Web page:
The earliest artists used animals as their subjects. Images of beasts dominate cave walls of Lascaux and Altamira. They tell stories of the prehistoric world.
Teaching stories and fables arrived later. Through the actions of animals, they showed children how to behave and the consequences of bad choices. Native American stories of coyote and raven abound.
Which menagerie could you create to tell a story of collaboration?
Consider two animals.
An elephant waded into the pond at a Wild Animal Park. With the sound of a trumpet, it tossed water from its trunk onto its back. Ripples from its skin sent droplets over its frame. A bluebird happened by and noticed this refreshment in the heat of the day.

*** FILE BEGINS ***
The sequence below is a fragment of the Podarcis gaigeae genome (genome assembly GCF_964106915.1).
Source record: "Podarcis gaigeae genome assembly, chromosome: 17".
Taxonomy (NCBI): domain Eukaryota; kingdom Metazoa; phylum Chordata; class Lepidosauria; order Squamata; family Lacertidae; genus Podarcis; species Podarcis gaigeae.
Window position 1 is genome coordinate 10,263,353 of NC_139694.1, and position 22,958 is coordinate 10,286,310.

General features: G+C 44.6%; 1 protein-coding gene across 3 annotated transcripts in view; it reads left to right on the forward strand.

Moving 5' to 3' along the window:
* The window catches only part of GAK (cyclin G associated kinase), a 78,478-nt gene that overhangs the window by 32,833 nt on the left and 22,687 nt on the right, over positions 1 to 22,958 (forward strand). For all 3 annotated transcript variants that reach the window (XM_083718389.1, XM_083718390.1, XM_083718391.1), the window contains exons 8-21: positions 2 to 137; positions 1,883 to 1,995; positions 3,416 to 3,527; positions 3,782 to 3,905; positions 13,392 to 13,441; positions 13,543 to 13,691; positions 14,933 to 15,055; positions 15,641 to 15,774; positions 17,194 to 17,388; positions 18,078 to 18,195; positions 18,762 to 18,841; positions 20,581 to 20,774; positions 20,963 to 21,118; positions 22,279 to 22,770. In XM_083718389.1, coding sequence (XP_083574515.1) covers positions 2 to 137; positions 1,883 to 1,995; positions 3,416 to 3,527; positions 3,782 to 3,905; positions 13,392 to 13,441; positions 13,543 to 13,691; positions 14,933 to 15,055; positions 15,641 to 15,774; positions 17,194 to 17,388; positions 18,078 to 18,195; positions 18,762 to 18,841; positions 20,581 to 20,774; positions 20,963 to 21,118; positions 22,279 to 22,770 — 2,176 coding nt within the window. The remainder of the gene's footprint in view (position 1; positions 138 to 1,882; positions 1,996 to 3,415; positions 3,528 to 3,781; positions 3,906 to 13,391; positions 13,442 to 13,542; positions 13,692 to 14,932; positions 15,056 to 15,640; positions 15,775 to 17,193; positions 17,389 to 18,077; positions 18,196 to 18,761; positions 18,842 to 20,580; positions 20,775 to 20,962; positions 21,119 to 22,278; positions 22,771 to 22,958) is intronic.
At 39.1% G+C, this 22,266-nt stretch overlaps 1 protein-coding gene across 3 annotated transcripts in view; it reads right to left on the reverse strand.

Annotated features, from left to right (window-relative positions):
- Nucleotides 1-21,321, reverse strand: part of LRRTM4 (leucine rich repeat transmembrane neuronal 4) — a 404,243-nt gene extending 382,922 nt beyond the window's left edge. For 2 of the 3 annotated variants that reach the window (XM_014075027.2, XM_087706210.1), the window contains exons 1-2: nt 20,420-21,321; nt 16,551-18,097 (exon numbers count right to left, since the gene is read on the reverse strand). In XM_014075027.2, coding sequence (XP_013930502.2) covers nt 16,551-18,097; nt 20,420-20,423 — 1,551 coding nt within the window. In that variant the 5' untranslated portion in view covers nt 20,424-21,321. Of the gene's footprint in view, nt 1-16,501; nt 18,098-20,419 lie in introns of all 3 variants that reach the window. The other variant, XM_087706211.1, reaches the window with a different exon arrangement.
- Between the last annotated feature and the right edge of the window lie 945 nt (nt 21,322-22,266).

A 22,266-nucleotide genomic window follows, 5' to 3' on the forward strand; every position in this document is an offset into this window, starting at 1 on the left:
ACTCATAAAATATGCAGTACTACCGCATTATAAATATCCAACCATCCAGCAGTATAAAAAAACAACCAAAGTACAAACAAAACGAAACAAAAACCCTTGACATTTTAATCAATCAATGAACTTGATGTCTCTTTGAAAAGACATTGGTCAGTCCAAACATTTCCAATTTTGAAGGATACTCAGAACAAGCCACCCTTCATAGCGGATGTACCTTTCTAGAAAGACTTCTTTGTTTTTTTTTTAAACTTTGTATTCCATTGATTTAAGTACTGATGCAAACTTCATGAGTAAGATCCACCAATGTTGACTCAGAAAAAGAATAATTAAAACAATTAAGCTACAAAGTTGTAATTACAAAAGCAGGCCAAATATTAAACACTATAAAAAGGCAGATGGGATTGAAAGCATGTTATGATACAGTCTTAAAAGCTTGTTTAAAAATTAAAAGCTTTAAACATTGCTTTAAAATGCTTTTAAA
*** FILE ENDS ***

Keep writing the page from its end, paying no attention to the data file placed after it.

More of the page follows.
“Hello,” the bird sang as it flew above the trunk.”How do you do that?”
“Ah, it's easy, “ the elephant responded. “ Would you like a spray?”
“Yes, I have flown for days from the north and would like a drink and bath.” The bird flapped in motion just above the gray trunk. Soon the water sparkled from its feathers.
“You’re fortunate also to have wings,” smiled the elephant.
“I’ve always admired birds in the sky and how they can travel.
“It looks like we have ways to share our experiences,” said the bird, drying one feather at a time with its beak.
“So many animals here have talents to learn about,” said the elephant.
“Aren’t you frightened by the fierce ones?”
“Each has his or her own specialty,” the elephant moved deeper into the water. “Ah, this feels good.”